“We are trying to anticipate the needs of the patients and plan for all their treatment from the beginning so that it is seamless, efficient and reduces their anxiety,” he said. “We have also started measuring time to treatment as a quality measure.”
Dr. Pratt said further studies to determine which type of treatment has the most delays will aid their efforts in optimizing care.
“One of the data points missing in our study was the last day of chemotherapy for these patients, so we could not determine where the majority of delays occurred,” she said. “One of my hopes is to look at our patients’ data to know where the challenges lie and how we can fix them.”.
About Cleveland Clinic
Cleveland Clinic – now in its centennial year – is a nonprofit multispecialty academic medical center that integrates clinical and hospital care with research and education. Located in Cleveland, Ohio, it was founded in 1921 by four renowned physicians with a vision of providing outstanding patient care based upon the principles of cooperation, compassion and innovation. Cleveland Clinic has pioneered many medical breakthroughs, including coronary artery bypass surgery and the first face transplant in the United States. U.S. News & World Report consistently names Cleveland Clinic as one of the nation’s best hospitals in its annual “America’s Best Hospitals” survey. Among Cleveland Clinic’s 70,800 employees worldwide are more than 4,660 salaried physicians and researchers, and 18,500 registered nurses and advanced practice providers, representing 140 medical specialties and subspecialties. Cleveland Clinic is a 6,500-bed health system that includes a 173-acre main campus near downtown Cleveland, 19 hospitals, more than 220 outpatient facilities, and locations in southeast Florida; Las Vegas, Nevada; Toronto, Canada; Abu Dhabi, UAE; and London, England. In 2020, there were 8.7 million total outpatient visits, 273,000 hospital admissions and observations, and 217,000 surgical cases throughout Cleveland Clinic’s health system. Patients came for treatment from every state and 185 countries. Visit us at clevelandclinic.org. Follow us at twitter.com/ClevelandClinic.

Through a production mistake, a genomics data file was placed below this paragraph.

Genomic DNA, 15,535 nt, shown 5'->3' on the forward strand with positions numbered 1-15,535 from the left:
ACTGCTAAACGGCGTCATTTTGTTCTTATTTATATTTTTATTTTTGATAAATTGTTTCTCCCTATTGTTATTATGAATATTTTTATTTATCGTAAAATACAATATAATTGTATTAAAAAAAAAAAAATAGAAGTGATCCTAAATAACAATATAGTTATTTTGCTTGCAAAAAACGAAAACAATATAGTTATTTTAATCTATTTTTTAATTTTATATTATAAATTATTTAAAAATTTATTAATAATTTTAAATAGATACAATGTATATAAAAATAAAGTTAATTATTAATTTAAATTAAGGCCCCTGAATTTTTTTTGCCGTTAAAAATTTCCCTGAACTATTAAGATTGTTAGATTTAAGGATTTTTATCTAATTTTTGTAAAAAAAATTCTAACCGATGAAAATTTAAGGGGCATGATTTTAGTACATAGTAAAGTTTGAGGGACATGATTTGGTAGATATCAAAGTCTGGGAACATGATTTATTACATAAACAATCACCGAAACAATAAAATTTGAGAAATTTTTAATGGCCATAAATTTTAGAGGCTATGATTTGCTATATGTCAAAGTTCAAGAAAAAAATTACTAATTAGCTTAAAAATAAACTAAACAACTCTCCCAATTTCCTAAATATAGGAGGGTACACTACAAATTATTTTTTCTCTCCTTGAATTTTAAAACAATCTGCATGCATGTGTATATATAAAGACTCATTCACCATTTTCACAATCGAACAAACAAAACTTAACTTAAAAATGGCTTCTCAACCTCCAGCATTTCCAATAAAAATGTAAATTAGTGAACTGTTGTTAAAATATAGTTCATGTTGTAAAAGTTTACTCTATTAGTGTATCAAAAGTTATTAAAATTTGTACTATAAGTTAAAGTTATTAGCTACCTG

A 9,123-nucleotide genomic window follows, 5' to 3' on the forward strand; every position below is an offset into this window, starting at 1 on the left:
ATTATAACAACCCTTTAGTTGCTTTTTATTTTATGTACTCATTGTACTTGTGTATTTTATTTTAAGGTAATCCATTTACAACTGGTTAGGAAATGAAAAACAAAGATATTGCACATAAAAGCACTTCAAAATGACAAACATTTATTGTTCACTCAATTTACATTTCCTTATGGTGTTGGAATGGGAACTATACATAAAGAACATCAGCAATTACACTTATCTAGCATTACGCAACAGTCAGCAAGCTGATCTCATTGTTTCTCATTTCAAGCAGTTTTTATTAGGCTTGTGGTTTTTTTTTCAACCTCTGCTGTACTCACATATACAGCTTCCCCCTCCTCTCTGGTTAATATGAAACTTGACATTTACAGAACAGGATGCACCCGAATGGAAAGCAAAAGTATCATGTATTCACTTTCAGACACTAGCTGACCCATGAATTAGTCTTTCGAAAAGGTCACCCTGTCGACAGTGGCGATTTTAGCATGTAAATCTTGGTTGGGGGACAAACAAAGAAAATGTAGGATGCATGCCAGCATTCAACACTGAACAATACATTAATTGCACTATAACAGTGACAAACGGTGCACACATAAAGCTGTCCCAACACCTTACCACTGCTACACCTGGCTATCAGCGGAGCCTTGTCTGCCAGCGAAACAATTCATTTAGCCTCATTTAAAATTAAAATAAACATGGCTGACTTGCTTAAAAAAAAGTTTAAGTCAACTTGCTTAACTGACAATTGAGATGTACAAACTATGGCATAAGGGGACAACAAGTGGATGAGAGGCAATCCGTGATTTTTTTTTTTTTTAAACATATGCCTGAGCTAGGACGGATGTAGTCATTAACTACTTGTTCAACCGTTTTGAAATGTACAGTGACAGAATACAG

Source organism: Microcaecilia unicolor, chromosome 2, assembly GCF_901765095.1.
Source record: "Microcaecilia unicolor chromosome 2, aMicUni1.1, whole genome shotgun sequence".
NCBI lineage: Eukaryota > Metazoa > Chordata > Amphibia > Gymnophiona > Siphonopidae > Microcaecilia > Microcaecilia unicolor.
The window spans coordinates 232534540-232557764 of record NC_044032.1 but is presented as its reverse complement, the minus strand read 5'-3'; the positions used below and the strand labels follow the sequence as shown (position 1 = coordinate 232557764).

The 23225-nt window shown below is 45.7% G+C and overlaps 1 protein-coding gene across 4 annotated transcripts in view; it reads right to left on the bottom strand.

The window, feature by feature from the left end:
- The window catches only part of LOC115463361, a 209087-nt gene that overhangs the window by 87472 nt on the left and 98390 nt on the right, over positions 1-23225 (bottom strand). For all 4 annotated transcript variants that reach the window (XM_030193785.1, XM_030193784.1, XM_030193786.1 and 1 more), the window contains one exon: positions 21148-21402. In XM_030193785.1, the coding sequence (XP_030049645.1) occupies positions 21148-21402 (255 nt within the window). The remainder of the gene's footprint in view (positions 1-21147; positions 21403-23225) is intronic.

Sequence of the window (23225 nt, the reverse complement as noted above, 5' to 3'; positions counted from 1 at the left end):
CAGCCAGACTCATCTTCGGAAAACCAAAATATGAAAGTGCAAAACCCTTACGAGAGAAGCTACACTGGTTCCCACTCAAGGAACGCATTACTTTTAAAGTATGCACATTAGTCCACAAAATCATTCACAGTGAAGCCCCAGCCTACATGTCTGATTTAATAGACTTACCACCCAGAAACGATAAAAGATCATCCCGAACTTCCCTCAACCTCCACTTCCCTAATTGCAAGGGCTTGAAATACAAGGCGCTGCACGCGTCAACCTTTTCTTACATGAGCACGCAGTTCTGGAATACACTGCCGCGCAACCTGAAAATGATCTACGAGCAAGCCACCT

About Cleveland Clinic Abu Dhabi:
Cleveland Clinic Abu Dhabi, an integral part of Mubadala Health, is a multispecialty hospital on Al Maryah Island in Abu Dhabi, UAE. Cleveland Clinic Abu Dhabi is a unique and unparalleled extension of US-based Cleveland Clinic’s model of care, specifically designed to address a range of complex and critical care requirements unique to the Abu Dhabi population.
Cleveland Clinic Abu Dhabi has the following Institutes: Heart & Vascular, Neurological, Digestive Disease, Eye, Respiratory, Critical Care, Surgical Subspecialties, Medical Subspecialties, Emergency Medicine, Anesthesiology, Pathology & Laboratory Medicine, Imaging, Quality & Patient Safety, and Clinical & Nursing. In all, more than 40 medical and surgical specialties are represented at Cleveland Clinic Abu Dhabi.
The facilities at Cleveland Clinic Abu Dhabi combine state-of-the-art amenities and world-class service standards. The hospital is a 394 (expandable to 490) bed facility, with five clinical floors, three diagnostic and treatment levels, and 13 floors of critical and acute inpatient units. It is a physician-led medical facility served by North American/European Board Certified (or equivalent) physicians. Cleveland Clinic Abu Dhabi provides patients in the region direct access to the world’s best healthcare providers and Cleveland Clinic’s unique model of care, reducing their need to travel abroad for treatment.
Cleveland Clinic Abu Dhabi – Al Ain began offering select medical services in December 2017. The facility is located on the Tawam Hospital Campus in Al Ain.
About Mubadala Health:
Mubadala Health is the integrated healthcare network of Mubadala Investment Company. Established in 2021, Mubadala Health operates, manages, and develops a portfolio of healthcare assets including: Cleveland Clinic Abu Dhabi, Healthpoint, Imperial College London Diabetes Centre (ICLDC), Amana Healthcare, National Reference Laboratory (NRL), Capital Health Screening Centre (CHSC), Abu Dhabi Telemedicine Centre (ADTC), Danat Al Emarat, HealthPlus Diabetes & Endocrinology Center, HealthPlus Family Clinics, HealthPlus Fertility, HealthPlus Women’s Health Center, Moorfields Eye Hospital Abu Dhabi, and a stake in Al Meswak Dental Clinics Group. With a vision to transform the regional healthcare landscape, Mubadala Health sets a new benchmark for the UAE and regional healthcare industry through its state-of-the-art facilities and world-class caregivers who strive to put patients first across its continuum of care. Innovation, research, and education are the foundational pillars of Mubadala Health, supporting the further development of a sustainable healthcare sector in line with the vision of Abu Dhabi and the region.